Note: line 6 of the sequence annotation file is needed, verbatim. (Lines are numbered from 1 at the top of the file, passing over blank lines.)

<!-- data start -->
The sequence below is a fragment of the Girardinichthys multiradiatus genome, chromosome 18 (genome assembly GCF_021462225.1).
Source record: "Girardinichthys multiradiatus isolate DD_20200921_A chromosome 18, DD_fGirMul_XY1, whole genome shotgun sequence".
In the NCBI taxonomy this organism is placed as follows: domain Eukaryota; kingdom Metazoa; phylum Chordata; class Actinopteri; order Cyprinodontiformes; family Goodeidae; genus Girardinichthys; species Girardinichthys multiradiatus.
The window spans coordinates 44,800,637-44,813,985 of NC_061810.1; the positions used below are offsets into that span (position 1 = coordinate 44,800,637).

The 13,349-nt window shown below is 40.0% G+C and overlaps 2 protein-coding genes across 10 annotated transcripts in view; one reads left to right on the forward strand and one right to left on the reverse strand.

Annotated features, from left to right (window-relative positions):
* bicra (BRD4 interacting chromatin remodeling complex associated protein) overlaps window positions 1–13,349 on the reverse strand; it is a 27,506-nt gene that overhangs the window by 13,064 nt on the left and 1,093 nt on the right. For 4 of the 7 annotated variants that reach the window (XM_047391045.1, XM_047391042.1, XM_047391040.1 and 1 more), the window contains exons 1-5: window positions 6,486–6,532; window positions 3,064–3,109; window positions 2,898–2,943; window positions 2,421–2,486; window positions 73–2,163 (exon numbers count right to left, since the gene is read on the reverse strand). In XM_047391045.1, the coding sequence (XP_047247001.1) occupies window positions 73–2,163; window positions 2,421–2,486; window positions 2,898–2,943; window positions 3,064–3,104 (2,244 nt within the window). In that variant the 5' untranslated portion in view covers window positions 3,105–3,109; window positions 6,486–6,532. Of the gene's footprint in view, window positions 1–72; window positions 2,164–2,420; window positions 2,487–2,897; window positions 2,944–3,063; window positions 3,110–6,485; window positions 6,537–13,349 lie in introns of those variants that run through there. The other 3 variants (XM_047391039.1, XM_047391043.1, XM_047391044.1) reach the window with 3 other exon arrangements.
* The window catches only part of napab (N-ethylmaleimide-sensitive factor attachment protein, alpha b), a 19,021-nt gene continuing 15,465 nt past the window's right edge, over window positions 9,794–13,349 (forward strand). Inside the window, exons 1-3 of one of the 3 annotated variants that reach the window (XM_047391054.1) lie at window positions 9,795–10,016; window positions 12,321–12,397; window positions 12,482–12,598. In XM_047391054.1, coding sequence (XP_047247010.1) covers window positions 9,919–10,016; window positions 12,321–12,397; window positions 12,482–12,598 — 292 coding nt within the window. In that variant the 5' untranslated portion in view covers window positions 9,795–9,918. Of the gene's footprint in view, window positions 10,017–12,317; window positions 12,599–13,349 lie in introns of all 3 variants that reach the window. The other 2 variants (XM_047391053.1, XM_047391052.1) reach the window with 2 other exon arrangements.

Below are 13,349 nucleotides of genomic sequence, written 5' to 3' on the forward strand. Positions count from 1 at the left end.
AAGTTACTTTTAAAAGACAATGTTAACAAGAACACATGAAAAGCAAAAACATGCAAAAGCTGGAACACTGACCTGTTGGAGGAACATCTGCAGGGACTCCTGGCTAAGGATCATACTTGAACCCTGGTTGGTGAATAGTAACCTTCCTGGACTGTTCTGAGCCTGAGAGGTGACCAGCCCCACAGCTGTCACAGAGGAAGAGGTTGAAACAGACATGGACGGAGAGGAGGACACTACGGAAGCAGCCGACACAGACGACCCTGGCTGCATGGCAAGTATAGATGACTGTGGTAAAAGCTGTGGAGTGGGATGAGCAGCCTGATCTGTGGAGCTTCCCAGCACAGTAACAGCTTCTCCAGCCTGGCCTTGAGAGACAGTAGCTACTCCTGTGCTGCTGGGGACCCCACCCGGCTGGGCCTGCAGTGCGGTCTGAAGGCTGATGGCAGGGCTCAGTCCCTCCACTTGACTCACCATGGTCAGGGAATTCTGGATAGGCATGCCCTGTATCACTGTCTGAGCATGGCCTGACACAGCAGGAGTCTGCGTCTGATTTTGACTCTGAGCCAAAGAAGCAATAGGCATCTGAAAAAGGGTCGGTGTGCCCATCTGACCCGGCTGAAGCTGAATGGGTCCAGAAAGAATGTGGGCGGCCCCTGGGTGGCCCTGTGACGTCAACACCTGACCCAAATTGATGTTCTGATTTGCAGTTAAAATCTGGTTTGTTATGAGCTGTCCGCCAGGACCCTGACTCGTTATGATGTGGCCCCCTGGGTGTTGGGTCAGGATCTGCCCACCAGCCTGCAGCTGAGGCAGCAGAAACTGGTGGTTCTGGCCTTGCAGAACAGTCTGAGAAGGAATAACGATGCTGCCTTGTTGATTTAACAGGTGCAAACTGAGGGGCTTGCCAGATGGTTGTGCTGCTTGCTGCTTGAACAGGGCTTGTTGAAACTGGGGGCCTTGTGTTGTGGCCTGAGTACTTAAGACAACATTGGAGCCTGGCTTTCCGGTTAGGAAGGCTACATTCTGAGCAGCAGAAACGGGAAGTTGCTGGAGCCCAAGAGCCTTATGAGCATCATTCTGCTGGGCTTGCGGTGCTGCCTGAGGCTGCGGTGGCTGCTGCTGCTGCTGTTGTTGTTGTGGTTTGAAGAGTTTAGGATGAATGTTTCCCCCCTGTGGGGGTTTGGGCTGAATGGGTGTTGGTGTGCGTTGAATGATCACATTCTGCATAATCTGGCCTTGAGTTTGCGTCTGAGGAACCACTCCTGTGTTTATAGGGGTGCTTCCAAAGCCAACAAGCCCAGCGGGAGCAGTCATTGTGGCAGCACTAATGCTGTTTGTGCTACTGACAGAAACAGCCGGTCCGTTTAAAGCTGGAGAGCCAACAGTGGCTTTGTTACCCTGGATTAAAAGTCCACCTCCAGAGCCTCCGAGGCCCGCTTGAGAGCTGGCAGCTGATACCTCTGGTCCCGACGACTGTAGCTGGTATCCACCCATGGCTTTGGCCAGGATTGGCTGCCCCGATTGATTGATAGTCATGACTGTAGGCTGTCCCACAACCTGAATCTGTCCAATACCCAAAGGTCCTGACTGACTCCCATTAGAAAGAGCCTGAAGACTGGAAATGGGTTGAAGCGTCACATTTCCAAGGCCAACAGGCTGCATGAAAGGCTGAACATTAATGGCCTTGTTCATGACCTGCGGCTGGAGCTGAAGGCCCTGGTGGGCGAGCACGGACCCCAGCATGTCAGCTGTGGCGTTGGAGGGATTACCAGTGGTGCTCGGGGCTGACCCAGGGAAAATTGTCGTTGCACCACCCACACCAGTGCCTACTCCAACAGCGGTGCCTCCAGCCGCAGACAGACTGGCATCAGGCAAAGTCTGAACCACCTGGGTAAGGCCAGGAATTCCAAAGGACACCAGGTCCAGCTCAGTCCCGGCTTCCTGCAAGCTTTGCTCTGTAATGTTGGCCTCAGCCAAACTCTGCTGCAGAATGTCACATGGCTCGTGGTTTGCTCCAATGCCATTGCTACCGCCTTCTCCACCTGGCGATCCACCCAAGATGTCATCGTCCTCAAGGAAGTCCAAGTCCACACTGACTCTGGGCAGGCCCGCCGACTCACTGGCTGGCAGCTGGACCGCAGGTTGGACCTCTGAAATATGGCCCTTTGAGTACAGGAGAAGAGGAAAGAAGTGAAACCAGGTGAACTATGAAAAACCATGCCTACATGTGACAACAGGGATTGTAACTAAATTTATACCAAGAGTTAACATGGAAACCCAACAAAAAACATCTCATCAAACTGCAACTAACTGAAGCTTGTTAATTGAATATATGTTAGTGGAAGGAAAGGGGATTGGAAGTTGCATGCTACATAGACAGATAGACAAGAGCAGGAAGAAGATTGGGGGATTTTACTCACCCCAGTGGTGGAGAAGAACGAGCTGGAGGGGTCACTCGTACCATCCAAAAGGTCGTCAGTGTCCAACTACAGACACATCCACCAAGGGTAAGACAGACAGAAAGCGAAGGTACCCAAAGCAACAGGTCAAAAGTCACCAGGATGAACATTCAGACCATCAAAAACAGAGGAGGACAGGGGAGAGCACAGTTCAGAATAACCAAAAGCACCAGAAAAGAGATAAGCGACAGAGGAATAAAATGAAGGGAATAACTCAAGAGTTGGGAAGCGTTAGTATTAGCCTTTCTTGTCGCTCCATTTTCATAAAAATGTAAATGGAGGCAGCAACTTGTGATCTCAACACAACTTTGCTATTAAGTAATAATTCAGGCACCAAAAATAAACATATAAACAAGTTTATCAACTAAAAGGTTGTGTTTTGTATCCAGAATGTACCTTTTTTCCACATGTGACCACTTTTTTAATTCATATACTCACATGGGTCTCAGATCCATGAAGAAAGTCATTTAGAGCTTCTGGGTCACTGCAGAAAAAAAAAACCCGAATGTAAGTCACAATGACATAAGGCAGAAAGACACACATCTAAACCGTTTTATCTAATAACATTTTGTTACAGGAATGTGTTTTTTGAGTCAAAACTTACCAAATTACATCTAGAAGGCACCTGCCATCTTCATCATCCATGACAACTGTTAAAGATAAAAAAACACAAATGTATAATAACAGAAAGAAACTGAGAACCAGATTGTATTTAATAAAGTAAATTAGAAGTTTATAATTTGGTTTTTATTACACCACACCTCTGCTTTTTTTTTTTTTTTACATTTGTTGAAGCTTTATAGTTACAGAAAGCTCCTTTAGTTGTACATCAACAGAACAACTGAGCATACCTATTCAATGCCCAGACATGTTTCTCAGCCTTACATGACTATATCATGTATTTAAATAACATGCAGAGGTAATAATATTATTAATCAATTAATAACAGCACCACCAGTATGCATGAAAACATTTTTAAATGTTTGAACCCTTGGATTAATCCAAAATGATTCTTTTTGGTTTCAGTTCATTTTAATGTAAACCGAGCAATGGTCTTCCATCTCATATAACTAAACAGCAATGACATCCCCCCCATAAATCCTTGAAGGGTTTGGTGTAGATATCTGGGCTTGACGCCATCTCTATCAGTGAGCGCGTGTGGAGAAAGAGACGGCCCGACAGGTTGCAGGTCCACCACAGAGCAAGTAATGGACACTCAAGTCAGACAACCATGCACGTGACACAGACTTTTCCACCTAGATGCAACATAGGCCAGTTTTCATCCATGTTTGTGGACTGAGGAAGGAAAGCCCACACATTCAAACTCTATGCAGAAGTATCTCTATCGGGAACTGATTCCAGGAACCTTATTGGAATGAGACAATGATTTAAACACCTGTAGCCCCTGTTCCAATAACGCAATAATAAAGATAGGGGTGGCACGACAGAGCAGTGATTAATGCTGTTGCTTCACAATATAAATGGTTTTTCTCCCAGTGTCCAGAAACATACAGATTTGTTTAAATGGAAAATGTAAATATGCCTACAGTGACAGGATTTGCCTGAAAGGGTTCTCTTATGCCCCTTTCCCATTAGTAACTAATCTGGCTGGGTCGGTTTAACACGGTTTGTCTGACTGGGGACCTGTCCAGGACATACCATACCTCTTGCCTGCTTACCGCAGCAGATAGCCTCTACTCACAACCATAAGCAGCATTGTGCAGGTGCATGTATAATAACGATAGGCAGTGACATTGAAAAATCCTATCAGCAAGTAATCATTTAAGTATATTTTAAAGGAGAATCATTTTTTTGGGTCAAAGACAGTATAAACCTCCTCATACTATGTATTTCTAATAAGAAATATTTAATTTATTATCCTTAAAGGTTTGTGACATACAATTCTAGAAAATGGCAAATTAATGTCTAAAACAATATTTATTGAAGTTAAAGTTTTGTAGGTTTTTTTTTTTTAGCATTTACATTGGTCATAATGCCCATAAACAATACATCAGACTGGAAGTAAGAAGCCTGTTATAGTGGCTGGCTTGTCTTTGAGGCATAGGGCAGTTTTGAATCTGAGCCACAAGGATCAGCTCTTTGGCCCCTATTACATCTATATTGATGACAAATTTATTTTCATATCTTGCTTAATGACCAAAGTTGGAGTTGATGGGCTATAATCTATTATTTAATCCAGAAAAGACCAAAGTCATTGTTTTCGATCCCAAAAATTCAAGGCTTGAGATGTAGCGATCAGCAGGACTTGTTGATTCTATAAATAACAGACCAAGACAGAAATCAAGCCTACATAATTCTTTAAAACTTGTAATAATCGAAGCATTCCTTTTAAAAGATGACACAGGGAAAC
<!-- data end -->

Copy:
Annotated features, from left to right (window-relative positions):